Having success is only part of the equation. The other part is knowing what to do with that success.
We learned about how anticipating too much success can kill your business. Hiring before you need to, buying equipment you don’t need, etc. So, that means that you should keep your overhead as low as possible right? Wait until you are desperate to spend money on your business? Of course not!
Not anticipating success can also be a killer. There are a lot of reasons for this. For one if you don’t anticipate success, and what that means to you, you will never actually be successful, because you will work forever. That’s why you have to Have a Number. If you don’t anticipate success you can outgrow yourself. How do you anticipate success? Great question. Knowing where you are is the first step. Having a plan for where you are going is another. (have I said make a budget recently?)
But thinking about how things will need to change as you grow is the best way to ensure you stay successful. And deciding what those trigger points for change will be is a critical part of this thinking process.
There is a great business book out now called What Got You Here Won’t Get You There. I have not read it yet, but it is next on the Guru list, so expect a more in depth review later.
I think the title says a lot though. If you are a one-woman operation making $100,000 a year and you want to have a business making $500,000 a year I promise that how you run at $100k will not and cannot work at $500k. And you can forget about making a million bucks. Remember the inventory example from part one? Where all the profit was sucked back into the business? Or the over-worked knowledge worker who got so much new work they couldn’t pay the bills?
Success, or more correctly, growth, has a profound impact on a business. You need a different strategy to run a growth company than you do to run a mature company. You need different tactics to run a business with 1 employee, 10 employees or 100 employees. Just because what you did got you to this level of success does not mean it will get you anywhere beyond that. Doing things the way you have will only get you to where you are.
The last company to make buggy whips was probably really good at making them.
Success can breed complacency. This is the greatest threat success creates for your business.
All the technical things can go wrong: over-investment, under-investment, poor capital structure or budgets, bad management and poor hiring. But if you are not complacent they can be fixed.
“…Cause at the top will be the same place you hang from…”
Last week we talked about how success can kill your business. It can do it in lots of ways: quality or customer service suffering, profit margins suffer, opportunities missed.
How do you avoid this? It is actually very simple to do.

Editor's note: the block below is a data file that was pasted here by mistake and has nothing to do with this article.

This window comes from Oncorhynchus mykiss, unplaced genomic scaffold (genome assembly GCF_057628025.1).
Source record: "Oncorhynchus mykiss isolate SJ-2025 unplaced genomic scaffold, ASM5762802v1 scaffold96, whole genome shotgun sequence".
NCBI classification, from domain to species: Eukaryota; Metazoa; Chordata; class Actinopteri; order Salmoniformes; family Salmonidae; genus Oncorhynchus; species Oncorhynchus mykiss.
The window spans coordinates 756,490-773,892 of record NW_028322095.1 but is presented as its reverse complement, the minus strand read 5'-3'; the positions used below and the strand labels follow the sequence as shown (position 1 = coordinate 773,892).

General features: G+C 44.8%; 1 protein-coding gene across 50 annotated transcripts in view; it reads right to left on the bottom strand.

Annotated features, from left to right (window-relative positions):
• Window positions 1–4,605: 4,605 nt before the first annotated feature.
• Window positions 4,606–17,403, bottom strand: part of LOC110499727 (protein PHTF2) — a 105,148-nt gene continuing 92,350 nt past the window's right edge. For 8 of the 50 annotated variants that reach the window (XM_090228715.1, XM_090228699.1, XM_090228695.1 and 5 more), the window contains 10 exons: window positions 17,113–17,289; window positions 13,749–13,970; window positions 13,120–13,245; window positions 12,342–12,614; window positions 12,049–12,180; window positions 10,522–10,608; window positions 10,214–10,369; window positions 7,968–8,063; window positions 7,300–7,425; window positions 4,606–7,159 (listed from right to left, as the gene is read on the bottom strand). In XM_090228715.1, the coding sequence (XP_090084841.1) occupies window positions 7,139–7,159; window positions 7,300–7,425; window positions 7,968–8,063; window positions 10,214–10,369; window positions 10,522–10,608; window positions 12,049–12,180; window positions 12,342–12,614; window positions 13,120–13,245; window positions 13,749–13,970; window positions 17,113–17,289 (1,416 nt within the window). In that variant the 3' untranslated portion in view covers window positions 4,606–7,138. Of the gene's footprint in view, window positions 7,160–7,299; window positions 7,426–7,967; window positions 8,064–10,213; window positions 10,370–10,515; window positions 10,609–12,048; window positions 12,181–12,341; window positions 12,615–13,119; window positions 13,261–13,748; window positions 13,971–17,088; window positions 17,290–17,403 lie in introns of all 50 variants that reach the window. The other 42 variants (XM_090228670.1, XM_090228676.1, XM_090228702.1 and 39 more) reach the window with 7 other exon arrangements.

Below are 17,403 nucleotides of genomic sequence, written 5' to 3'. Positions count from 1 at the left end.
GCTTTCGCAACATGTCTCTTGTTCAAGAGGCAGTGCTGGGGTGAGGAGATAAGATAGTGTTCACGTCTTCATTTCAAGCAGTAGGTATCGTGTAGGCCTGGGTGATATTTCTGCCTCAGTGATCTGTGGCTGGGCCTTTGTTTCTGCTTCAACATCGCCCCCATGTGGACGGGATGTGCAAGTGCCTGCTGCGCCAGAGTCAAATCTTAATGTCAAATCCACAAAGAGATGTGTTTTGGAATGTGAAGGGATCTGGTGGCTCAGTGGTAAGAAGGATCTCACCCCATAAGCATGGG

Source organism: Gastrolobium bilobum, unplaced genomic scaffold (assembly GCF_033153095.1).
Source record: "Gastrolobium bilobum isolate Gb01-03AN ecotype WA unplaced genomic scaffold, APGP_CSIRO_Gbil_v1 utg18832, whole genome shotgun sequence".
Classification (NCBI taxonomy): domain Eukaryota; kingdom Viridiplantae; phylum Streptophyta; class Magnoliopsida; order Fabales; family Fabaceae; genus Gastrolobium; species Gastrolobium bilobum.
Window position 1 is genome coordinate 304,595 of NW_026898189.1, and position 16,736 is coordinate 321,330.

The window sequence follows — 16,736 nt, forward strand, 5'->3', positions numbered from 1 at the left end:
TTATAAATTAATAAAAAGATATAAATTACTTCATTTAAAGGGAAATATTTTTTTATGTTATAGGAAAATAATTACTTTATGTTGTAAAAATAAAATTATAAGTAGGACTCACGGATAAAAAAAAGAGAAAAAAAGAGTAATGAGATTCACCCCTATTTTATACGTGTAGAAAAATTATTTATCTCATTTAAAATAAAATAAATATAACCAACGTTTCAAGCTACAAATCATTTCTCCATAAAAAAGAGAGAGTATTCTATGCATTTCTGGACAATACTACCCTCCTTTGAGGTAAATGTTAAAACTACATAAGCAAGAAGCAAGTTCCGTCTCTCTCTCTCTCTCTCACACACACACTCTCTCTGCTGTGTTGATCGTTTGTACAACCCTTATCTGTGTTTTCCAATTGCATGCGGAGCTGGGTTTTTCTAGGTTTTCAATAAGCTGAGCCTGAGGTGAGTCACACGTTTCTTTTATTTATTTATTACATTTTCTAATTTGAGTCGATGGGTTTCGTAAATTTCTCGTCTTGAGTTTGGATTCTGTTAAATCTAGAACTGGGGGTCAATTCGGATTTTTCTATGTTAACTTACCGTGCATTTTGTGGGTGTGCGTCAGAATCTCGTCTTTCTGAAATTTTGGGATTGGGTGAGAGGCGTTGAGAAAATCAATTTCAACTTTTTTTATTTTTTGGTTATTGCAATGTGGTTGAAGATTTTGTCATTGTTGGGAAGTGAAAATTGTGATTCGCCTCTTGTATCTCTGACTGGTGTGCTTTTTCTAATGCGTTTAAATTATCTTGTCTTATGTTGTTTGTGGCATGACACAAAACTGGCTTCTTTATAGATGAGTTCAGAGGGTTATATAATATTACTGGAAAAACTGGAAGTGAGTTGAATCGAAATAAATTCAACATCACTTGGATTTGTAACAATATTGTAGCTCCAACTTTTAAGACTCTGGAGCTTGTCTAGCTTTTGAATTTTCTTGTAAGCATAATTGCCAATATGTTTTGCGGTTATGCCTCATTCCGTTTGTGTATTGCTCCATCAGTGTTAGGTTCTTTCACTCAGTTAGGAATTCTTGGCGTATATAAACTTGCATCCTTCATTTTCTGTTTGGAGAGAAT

You need information and the ability to understand it. Last week we talked about growth and inventory. But your business is more than just the direct costs. You need overhead too. You need people, phones, office space. You need computers, software, and desks. But overhead, typically, is fixed. This means that, while sales can grow in a straight line (10% a month). Overhead usually grows in steps. What does that mean? It means you can’t hire 1/8 of a person. Maybe you have customer service people for your business. And each one can handle 100 orders a month. That means that the month that you have 101 orders, you have to start looking at hiring another person. But how long will it take you to actually fill up that second customer service person’s time? How long will it take you to go from 101 orders to 200 orders? And once you do, how long before you have the exact same problem with 201 and 300 orders?
And remember, it is MUCH easier to hire someone, than to fire them. Business owners tend to hire late and fire late.
What if one month your sales jumped from your normal 120 orders to 190 orders? Would you panic and hire another person? What if it turned out to be a fluke and your sales dropped and you didn’t really need another person anymore? Now you have to fire them. But it’s Christmas time! They are a really nice person! etc. etc.
You see how this turns in to you making less money very quickly.
With accurate information and reasoned decision making, you could have avoided this whole problem. You might have brought in temporary labor, you might have just paid overtime to your one employee and pushed through the busy time. Or maybe your sales really did jump and you need to hire more people! Without knowing what is actually going on, you can’t make a good decision.
This example could apply to any of a hundred things: a new office, a new computer, a more expensive printer, faster software, etc.